Folic Acid and Colon Cancer

Reviewed by Terri Forehand RN
Vine-ripe tomatoes
Tomatoes are a rich source of folate.

The connection between folic acid and colon cancer is confusing. Current research is mixed regarding whether this nutrient prevents or actually encourages certain forms of cancer. The disparity between these two findings couldn't be wider, and the jury is still out as to which research is the most accurate. Although subtle supplementation with folic acid may be a healthy effort towards disease prevention, consumers will want to think twice about mega-dosing on this vitamin.

Facts about Folic Acid

Folic acid is one of the easiest nutrients to obtain. It is heavily present in processed foods. The reason why folic acid is so ubiquitous in commercial foods is entirely unrelated to colon cancer. According to the Mayo Clinic, folic acid (folate) is:

It is for this last reason that folic acid is so common in commercial foods. Folic acid has been shown to lower the chances of neural tube defects in the fetus during gestation. Conditions such as spinal bifida may be preventable by folic acid supplementation throughout the early stages of pregnancy. Hence, many foods have been fortified with folate in an effort to decrease the chances of a deficiency in pregnancy women.

However, are such high doses necessarily safe or recommended in all areas of disease prevention?

The Colon Cancer Link

Research becomes tricky where establishing a firm link between folic acid and colon cancer is concerned. In 2010, MSNBC reported upon recent studies that seem to imply that high doses of folic acid can actually cause colon cancer and other forms of cancer. Apparently, Chilean officials released findings showing a connection between increased cases of colon cancer in hospitals since folate fortified foods were introduced in the country. Another study in Norway found that cases of cancer increased by 21 percent when patients underwent supplementation with 800 milligrams of folic acid. However, these latest Norwegian findings dealt with lung cancer, not colon.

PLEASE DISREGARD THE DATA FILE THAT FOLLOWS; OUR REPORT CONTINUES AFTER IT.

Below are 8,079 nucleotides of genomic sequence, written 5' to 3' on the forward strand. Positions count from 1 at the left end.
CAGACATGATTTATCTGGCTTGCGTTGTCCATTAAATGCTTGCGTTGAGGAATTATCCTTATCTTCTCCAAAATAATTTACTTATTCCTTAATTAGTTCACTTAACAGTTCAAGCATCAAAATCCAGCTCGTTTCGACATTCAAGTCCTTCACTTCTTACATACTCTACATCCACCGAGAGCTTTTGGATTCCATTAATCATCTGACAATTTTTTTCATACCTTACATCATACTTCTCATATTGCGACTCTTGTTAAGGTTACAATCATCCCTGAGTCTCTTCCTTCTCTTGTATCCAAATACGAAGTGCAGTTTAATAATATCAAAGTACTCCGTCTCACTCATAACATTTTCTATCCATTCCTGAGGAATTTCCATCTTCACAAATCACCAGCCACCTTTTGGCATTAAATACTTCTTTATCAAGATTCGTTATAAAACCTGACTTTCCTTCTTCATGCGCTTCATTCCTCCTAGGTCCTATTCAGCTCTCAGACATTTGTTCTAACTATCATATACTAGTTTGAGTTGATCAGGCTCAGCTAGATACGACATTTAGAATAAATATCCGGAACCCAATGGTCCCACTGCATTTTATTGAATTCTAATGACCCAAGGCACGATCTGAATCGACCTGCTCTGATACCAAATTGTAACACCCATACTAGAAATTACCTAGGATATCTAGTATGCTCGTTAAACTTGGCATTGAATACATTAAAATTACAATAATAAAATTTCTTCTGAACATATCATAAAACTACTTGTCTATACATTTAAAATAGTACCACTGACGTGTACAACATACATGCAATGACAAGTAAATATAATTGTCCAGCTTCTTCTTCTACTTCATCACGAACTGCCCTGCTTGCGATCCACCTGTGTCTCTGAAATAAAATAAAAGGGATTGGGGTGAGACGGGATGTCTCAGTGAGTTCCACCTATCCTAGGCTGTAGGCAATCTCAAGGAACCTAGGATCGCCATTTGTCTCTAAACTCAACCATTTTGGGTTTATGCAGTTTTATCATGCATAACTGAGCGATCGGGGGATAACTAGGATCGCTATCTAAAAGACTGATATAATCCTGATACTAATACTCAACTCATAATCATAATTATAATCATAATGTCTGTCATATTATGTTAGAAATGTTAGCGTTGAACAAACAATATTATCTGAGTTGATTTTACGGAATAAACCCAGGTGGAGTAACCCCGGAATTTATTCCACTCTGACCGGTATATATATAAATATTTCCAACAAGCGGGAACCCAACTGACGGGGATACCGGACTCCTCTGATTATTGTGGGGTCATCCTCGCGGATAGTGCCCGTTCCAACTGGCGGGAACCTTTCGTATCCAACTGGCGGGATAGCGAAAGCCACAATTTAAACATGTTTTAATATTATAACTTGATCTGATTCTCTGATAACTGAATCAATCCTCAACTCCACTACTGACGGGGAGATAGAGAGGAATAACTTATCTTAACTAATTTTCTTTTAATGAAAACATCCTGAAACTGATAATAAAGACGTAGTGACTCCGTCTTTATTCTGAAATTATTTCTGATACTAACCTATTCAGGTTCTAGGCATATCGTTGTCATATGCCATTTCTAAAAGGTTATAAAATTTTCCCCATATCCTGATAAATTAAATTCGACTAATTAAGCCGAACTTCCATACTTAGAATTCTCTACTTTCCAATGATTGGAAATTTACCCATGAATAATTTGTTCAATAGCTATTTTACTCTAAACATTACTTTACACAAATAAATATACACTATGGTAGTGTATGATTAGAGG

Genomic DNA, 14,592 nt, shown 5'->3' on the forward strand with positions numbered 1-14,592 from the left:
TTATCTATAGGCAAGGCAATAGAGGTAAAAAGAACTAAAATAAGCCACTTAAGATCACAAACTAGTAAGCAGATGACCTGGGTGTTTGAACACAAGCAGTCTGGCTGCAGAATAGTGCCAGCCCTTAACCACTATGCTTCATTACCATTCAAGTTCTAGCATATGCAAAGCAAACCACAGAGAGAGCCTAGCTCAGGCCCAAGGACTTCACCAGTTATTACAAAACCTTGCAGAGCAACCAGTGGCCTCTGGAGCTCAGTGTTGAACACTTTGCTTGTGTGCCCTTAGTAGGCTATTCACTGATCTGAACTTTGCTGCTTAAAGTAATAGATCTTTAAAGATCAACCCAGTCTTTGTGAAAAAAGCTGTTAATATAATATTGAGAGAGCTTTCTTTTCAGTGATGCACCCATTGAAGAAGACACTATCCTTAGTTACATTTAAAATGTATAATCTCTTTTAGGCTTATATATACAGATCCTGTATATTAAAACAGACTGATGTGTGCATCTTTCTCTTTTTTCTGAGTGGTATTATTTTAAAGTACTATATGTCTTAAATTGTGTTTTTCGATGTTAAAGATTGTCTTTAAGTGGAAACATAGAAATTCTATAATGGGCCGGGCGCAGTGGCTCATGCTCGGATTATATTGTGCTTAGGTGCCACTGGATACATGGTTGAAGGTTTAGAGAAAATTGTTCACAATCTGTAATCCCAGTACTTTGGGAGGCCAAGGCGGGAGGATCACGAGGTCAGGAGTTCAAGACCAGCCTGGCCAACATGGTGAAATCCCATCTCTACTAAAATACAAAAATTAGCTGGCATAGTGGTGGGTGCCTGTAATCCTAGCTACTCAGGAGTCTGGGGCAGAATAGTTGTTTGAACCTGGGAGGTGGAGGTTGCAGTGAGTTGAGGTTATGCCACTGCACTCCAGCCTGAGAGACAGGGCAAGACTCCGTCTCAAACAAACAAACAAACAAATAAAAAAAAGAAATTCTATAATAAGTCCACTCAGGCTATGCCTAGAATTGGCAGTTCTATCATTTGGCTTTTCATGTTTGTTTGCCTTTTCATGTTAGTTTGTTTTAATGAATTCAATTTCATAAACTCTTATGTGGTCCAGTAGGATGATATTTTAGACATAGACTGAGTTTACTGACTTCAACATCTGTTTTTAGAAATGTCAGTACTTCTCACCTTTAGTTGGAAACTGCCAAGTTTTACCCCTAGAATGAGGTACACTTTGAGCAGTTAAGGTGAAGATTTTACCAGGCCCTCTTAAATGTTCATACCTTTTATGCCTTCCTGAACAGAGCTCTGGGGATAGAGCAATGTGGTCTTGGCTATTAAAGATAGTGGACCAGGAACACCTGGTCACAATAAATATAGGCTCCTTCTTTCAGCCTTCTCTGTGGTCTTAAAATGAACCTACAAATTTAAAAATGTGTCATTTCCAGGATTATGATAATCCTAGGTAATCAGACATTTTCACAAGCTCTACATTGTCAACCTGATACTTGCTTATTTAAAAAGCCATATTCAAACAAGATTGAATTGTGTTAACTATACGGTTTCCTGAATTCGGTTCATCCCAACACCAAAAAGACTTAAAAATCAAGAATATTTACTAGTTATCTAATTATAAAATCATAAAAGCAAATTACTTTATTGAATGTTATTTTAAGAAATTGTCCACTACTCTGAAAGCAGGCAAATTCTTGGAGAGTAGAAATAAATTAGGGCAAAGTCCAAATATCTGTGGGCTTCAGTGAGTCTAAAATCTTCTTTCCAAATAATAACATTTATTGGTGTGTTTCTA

A More Distinct Pattern

In contrast, the American Journal of Clinical Nutrician shares a study that shows folic acid may be an important nutrient in general cancer prevention. Studies prior to 1994 seemed to indicate that folate actually lowers a female's chance of colon cancer. A later and even larger-scale study supported these findings, showing that individuals who consumed at least two alcoholic beverages a day were significantly less likely to develop colon cancer if they supplemented their diet with folic acid.

Less Significant Findings

A 2010 study, however, concluded that the vitamin had no significant effect on cancer, the likelihood of stroke, or heart attacks. The American Cancer Society does gloss over some pointed scientific views that attempt to link folate supplementation with a possible increase in cancer, but no firm link has been established.

Varying Conclusions

From the bulk of research and information available on the web, readers can reach a multitude of conclusions such as:

  • Folate supplementation increases the likelihood of colon cancer, along with other cancers
  • Folate may prevent colon cancer and other types of cancer
  • Folic acid may have no effect on cancer whatsoever
  • Folic acid can be dangerous as an isolated nutrient

Drawing Safe Conclusions

Until current research can issue a firm statement concerning the role of folic acid when it comes to colon cancer, the most solid conclusion readers can arrive at is in regards to the amount and means of folic acid acquisition. The American Cancer Society wraps up its manifesto on folate with the idea that it is safer to obtain this nutrient from whole foods such as fresh produce rather than fortified cereals and orange juice. It is difficult to overdose on folic acid by such means, as the vitamins in whole foods are found complete with the cofactors and enzymes necessary for their assimilation. Moreover, this could reduce one's overall intake of processed foods which have been noted to increase one's chances of colon cancer anyway. Considering that raw fresh produce is absolutely packed with antioxidants and phytochemicals which the American Cancer Center believe may actually fight and prevent colon cancer, this approach offers a win/win solution for concerned individuals. Whatever approach you decide to take, however, it is important to talk with your healthcare provider before adding folic acid to your health regiment.

Folic Acid and Colon Cancer